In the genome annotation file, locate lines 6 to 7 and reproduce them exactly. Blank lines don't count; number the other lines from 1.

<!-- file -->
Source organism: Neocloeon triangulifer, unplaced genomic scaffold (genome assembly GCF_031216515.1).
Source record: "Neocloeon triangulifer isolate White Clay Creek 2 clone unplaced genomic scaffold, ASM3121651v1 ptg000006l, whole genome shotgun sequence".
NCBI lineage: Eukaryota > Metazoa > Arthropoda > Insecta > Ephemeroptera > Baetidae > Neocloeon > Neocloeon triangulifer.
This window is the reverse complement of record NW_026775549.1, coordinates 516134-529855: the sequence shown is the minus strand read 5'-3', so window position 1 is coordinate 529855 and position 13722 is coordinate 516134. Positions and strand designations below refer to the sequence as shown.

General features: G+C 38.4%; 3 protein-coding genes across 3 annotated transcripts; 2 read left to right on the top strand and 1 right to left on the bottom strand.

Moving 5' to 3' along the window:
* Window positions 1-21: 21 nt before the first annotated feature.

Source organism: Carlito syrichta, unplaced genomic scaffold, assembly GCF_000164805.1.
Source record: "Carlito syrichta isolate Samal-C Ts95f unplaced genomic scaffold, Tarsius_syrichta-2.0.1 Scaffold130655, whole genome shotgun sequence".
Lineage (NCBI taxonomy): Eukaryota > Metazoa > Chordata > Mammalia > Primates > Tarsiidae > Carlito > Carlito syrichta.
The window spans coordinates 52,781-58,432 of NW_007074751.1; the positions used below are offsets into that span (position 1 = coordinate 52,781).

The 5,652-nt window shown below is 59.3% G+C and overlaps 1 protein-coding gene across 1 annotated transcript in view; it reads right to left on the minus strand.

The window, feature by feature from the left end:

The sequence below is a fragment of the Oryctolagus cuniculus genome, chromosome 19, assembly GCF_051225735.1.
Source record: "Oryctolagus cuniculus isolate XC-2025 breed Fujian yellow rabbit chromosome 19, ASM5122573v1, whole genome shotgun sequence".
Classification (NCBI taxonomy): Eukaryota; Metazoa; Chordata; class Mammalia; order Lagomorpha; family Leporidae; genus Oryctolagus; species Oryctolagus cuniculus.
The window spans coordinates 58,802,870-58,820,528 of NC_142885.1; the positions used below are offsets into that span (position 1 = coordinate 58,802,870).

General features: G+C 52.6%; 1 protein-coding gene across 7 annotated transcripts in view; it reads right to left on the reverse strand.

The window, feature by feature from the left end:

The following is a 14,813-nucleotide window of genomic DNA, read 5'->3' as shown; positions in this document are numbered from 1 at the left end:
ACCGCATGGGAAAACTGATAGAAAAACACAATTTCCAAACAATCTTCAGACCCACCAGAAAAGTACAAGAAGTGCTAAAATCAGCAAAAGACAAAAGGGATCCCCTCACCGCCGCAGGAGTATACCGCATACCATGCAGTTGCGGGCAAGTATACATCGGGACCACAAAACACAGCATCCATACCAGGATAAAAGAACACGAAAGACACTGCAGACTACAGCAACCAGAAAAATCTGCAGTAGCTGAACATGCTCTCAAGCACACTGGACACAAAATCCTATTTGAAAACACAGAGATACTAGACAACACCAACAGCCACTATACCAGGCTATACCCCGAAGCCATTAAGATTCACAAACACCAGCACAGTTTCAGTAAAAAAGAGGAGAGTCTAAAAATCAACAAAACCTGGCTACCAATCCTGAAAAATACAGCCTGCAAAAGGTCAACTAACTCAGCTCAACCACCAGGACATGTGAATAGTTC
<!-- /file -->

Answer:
Moving 5' to 3' along the window:
* Window positions 1-21: 21 nt before the first annotated feature.